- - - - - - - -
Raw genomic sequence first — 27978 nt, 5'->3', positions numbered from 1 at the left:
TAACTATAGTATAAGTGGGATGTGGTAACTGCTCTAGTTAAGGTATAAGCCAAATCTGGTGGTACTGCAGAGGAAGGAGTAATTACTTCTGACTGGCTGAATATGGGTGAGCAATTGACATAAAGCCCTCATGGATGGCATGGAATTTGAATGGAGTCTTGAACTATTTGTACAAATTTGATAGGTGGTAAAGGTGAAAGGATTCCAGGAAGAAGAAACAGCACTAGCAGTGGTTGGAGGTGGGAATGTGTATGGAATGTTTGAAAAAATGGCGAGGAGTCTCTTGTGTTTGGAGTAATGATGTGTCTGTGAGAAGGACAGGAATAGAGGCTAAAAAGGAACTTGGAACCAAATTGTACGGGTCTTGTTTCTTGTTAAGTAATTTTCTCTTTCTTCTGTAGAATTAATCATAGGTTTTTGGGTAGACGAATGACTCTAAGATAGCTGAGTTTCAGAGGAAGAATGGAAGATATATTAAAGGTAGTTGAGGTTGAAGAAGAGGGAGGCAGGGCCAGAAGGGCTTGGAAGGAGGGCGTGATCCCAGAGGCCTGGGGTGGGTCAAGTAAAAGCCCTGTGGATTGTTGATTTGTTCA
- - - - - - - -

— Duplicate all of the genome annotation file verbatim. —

Raw genomic sequence first — 27978 nt, 5'->3', positions numbered from 1 at the left:
TAACTATAGTATAAGTGGGATGTGGTAACTGCTCTAGTTAAGGTATAAGCCAAATCTGGTGGTACTGCAGAGGAAGGAGTAATTACTTCTGACTGGCTGAATATGGGTGAGCAATTGACATAAAGCCCTCATGGATGGCATGGAATTTGAATGGAGTCTTGAACTATTTGTACAAATTTGATAGGTGGTAAAGGTGAAAGGATTCCAGGAAGAAGAAACAGCACTAGCAGTGGTTGGAGGTGGGAATGTGTATGGAATGTTTGAAAAAATGGCGAGGAGTCTCTTGTGTTTGGAGTAATGATGTGTCTGTGAGAAGGACAGGAATAGAGGCTAAAAAGGAACTTGGAACCAAATTGTACGGGTCTTGTTTCTTGTTAAGTAATTTTCTCTTTCTTCTGTAGAATTAATCATAGGTTTTTGGGTAGACGAATGACTCTAAGATAGCTGAGTTTCAGAGGAAGAATGGAAGATATATTAAAGGTAGTTGAGGTTGAAGAAGAGGGAGGCAGGGCCAGAAGGGCTTGGAAGGAGGGCGTGATCCCAGAGGCCTGGGGTGGGTCAAGTAAAAGCCCTGTGGATTGTTGATTTGTTCA